Published on April 29th, 2014 | by Evan Johnson
Finding its voice: Vermont’s backcountry movement galvanizes support with CTA, RASTA, others
Moretown, VT — Last November, backcountry skiers gathered at the Pierce Hall Community Center in Rochester to discuss issues and concerns related to back- country access. What started as a town meeting for a local group, the Rochester Area Sports Trail Alliance (RASTA), galvanized statewide enthusiasm for back- country skiing and riding.
For Moretown-based photographer Brian Mohr, the dialogue was inspirational.
An accomplished photographer with work featured in national magazines like Outside, Skiing and the New York Times, Mohr is also an avid backcountry skier and produces much of his work with his wife, Emily Johnson, in the Green Mountains. This winter, Mohr was part of a group of about 20 who helped start the Vermont Backcountry Alliance, a group that aspires to be the voice of the backcountry skiing and riding community.
Mohr says the Alliance is part of a natural progression of the backcountry community.
“Skiing is finally coming full circle with its roots in Vermont,” he says. “It’s exciting to see the sport evolve … it is the result of several decades of activity and discussion around backcountry skiing and riding.”
Mohr points to the Catamount Trail Association (CTA), the Rochester Area Sports Trail Alliance (RASTA) and the Friends of Bolton Valley Nordic and Backcountry as examples of different groups operating on different levels to boost the same community. The CTA maintains some 300 miles of trail throughout the state; RASTA is in the midst of planning the establishment of a “backcountry zone” on state land, and the Bolton group succeeded in conserving 1,161 acres in June 2013, now protected as part of the Mansfield State Forest.
Parallel to the work done by these regional groups, state and federal land agencies (the forest service) have recently been eager to work with the backcountry community and, at the forum in November, encouraged members to present a unified front.
“They’ve come to the community, both at the forum and through other discussions, seeking input from us,” he says. “They’re seeking our help in developing land management strategies that accommodate backcountry skiing and riding. Just as they have land management strategies for hiking, hunting, fishing and logging, finally backcountry skiing and riding are becoming another use of our national forests and state lands.”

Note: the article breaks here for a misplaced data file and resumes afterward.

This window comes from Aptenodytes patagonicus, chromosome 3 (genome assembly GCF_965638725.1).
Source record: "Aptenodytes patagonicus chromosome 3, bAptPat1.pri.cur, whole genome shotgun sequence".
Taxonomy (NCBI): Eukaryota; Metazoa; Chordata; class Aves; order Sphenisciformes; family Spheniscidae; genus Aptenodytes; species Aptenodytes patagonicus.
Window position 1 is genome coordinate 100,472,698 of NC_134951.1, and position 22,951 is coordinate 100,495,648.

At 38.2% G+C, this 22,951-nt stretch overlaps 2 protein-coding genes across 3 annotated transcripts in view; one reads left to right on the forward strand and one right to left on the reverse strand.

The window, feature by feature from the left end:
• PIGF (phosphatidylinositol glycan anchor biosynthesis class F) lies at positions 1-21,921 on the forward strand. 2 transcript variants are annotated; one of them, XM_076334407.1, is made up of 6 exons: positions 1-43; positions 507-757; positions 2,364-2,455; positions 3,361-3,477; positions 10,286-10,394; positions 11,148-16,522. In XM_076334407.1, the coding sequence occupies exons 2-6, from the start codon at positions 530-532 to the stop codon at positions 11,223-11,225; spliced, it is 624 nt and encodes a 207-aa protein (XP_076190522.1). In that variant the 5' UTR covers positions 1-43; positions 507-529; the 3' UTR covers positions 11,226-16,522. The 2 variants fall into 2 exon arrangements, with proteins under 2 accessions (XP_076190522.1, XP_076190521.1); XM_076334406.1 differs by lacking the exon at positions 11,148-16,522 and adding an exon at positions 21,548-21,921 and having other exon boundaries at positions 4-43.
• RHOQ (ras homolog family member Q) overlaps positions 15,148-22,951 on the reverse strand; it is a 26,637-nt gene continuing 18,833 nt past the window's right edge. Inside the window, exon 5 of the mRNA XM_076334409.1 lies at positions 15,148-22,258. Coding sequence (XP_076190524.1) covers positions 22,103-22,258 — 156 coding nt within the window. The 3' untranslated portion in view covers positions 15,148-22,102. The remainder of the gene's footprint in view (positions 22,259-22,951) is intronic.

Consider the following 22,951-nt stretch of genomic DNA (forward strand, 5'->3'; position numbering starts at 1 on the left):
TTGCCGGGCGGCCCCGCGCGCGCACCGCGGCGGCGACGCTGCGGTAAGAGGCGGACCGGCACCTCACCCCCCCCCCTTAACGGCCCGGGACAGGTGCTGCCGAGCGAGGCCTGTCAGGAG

Mohr says those strategies will vary by tract of land, but the purpose will be to ensure that everyone’s voice is heard.
This winter, with the help of the Catamount Trail Association, the group of 20 volunteers met on several occasions to decide on a name and to write a proposed mission for the group. The working group includes Amy Kelsey, president of the Catamount Trail Association and Jason Duquette-Hoffman, president of Worth Skis, on the Organizational Team; John Egan of Sugarbush Resort, is the ski resort liaison; and Matt Bruhns, compliance manager of Burton Snowboards is liaison to the snowboard community.
Mohr says the group calls him the unofficial “Ski- E-O.”
The Alliance emphasizes conservation, outreach, education and terrain management in their mission, but Mohr says for now the main objective is to engage with the community and define the group’s mission. To that end, the VTBC began hosting a survey in March that asks participants questions ranging from what kind of terrain they prefer, to what kind of organization would best represent the interests of skiers and riders.
“It’s important for us to know who we are as a community before we jump into any projects or push any specific agenda,” he says.
After the survey finishes in May, Mohr says the results will be one of many factors the group considers when deciding what projects to take on. The VTBC will also hold an additional survey this summer and another community forum in the fall to decide on a course of action. Some early suggestions for projects include build- ing a system of backcountry cabins for overnight snow travelers, crafting a Vermont backcountry skiing and riding code of ethics, and even developing a designated backcountry skiing and riding zone.
Mohr says he and others in the group of 20 are encouraged by the results.
“There’s a lot on the table and it’s exciting to think where the sport could go, moving forward.”